The Internet was born believing that everybody that would use it would do so in good faith and without malicious intent. That assumption has long been proven false, and so as a result, we build systems that require authentication (the ability for a user to prove who they are) and authorization (the ability to know what actions a user can do).

But "Auth", the portmanteau of authentication and authorization, is a complex subject that overwhelms and intimidates developers. The space is rife with pitfalls and failure, because most developers are never taught how to create secure systems, and have to stumble along blindly as a result. And now, the tech is rampant: Kerberos, OAuth, OpenID, SSO, JWTs, PKCE, and more. It's an alphabet soup that's so jumbled, it's easy to assume the subject to be one of deep secrets and dark arts. Fundamentally, however, the concepts of authentication and authorization are pretty simple; the complexity comes from countermeasures to attacks malicious folks use to try and "slide into" places where they don't belong amd do what they ain't supposed to do.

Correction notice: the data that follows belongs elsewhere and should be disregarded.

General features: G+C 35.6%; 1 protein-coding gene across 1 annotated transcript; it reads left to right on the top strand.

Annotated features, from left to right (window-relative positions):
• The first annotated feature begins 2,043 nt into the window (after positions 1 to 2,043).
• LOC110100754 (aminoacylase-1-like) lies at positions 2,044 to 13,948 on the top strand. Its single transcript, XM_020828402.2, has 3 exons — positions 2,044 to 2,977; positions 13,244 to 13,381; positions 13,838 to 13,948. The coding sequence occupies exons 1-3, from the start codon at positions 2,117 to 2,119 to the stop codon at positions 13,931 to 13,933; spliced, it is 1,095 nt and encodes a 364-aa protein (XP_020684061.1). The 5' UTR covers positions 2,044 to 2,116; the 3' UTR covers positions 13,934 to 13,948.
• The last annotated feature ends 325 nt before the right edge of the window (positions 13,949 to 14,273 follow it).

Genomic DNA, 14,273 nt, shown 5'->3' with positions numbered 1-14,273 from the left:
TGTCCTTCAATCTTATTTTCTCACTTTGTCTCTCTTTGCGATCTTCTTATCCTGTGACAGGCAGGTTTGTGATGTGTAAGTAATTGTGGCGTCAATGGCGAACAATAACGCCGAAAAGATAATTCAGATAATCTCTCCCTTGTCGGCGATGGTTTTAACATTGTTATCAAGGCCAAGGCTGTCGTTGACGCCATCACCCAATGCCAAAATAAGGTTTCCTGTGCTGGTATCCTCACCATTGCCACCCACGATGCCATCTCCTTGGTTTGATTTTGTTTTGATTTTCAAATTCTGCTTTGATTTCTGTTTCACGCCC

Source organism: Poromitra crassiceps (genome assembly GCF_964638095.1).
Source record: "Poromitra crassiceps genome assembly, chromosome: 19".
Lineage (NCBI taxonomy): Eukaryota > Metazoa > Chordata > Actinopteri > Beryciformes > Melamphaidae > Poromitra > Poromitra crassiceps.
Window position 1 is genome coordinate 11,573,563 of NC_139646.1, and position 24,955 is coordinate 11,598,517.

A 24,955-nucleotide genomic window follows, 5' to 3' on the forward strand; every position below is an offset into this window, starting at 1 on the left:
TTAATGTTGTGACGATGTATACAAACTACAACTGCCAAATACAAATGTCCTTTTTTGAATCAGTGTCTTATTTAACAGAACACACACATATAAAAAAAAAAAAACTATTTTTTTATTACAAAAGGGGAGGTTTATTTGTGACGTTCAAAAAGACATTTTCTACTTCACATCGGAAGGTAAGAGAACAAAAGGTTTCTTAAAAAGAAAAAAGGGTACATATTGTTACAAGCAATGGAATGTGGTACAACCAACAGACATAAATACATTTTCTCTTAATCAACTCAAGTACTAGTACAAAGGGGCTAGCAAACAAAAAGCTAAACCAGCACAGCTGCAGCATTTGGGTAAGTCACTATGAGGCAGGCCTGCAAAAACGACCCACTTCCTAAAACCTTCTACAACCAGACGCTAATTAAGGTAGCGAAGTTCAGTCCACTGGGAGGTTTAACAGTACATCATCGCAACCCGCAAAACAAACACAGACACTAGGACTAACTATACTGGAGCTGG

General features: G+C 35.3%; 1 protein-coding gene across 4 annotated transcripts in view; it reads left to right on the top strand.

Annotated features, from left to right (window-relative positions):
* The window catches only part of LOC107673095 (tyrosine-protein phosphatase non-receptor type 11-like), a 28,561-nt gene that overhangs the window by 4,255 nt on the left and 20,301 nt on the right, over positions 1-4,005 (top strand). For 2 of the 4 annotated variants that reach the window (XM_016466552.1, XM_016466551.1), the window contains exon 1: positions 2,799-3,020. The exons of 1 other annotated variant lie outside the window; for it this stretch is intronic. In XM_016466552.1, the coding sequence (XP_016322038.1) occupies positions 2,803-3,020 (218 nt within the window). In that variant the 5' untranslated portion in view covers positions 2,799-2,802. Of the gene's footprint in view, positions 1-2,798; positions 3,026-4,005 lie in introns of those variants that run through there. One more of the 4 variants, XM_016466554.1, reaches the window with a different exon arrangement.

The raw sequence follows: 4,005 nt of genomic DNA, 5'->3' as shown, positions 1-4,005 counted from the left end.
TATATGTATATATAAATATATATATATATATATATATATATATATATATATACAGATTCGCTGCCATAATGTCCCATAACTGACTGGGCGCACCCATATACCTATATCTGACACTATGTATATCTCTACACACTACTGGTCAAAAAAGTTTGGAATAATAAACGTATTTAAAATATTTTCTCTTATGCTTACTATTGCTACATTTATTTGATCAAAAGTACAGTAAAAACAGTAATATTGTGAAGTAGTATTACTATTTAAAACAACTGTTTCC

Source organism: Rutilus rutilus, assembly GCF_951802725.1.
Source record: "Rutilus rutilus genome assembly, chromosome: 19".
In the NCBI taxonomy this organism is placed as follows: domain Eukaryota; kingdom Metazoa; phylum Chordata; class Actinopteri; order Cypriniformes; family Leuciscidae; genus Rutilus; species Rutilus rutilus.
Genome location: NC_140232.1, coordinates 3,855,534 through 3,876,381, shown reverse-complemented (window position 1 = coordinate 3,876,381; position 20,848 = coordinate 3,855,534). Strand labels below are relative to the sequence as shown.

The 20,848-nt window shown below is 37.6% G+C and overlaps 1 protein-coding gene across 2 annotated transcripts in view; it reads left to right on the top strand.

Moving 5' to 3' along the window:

In this presentation, we'll start from basic principles of identity, and walk through the need--and the solutions that arose from that need--to arrive at a good understanding of how modern auth (authentication-and-authorization) systems work.

Slides: HTML | PPTX

Published on 02 June 2023